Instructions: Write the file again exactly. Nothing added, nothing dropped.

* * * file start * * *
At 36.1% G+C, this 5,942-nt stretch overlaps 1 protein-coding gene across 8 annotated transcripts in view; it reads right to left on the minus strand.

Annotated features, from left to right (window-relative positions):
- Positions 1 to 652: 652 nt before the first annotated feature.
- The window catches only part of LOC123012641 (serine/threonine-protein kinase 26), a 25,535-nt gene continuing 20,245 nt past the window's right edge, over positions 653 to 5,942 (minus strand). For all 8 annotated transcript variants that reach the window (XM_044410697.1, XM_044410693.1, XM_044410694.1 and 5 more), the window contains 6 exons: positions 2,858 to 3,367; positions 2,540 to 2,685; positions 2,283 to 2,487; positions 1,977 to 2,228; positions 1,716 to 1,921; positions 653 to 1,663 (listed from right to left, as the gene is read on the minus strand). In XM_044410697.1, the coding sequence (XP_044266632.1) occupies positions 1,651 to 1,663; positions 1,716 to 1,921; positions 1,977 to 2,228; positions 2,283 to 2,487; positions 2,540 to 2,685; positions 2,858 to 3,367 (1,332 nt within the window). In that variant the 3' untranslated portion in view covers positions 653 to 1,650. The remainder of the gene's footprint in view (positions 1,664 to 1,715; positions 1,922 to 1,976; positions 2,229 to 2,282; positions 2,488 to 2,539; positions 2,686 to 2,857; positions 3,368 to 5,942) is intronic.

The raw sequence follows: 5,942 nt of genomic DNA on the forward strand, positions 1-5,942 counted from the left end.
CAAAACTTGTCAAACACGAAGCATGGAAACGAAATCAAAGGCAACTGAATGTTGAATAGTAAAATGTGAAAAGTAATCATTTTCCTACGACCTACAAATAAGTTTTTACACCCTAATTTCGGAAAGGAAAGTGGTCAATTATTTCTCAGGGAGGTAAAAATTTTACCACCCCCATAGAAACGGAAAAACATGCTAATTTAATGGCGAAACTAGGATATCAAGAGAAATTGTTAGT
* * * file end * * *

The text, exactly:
At 36.1% G+C, this 5,942-nt stretch overlaps 1 protein-coding gene across 8 annotated transcripts in view; it reads right to left on the minus strand.

Annotated features, from left to right (window-relative positions):
- Positions 1 to 652: 652 nt before the first annotated feature.
- The window catches only part of LOC123012641 (serine/threonine-protein kinase 26), a 25,535-nt gene continuing 20,245 nt past the window's right edge, over positions 653 to 5,942 (minus strand). For all 8 annotated transcript variants that reach the window (XM_044410697.1, XM_044410693.1, XM_044410694.1 and 5 more), the window contains 6 exons: positions 2,858 to 3,367; positions 2,540 to 2,685; positions 2,283 to 2,487; positions 1,977 to 2,228; positions 1,716 to 1,921; positions 653 to 1,663 (listed from right to left, as the gene is read on the minus strand). In XM_044410697.1, the coding sequence (XP_044266632.1) occupies positions 1,651 to 1,663; positions 1,716 to 1,921; positions 1,977 to 2,228; positions 2,283 to 2,487; positions 2,540 to 2,685; positions 2,858 to 3,367 (1,332 nt within the window). In that variant the 3' untranslated portion in view covers positions 653 to 1,650. The remainder of the gene's footprint in view (positions 1,664 to 1,715; positions 1,922 to 1,976; positions 2,229 to 2,282; positions 2,488 to 2,539; positions 2,686 to 2,857; positions 3,368 to 5,942) is intronic.

The raw sequence follows: 5,942 nt of genomic DNA on the forward strand, positions 1-5,942 counted from the left end.
CAAAACTTGTCAAACACGAAGCATGGAAACGAAATCAAAGGCAACTGAATGTTGAATAGTAAAATGTGAAAAGTAATCATTTTCCTACGACCTACAAATAAGTTTTTACACCCTAATTTCGGAAAGGAAAGTGGTCAATTATTTCTCAGGGAGGTAAAAATTTTACCACCCCCATAGAAACGGAAAAACATGCTAATTTAATGGCGAAACTAGGATATCAAGAGAAATTGTTAGT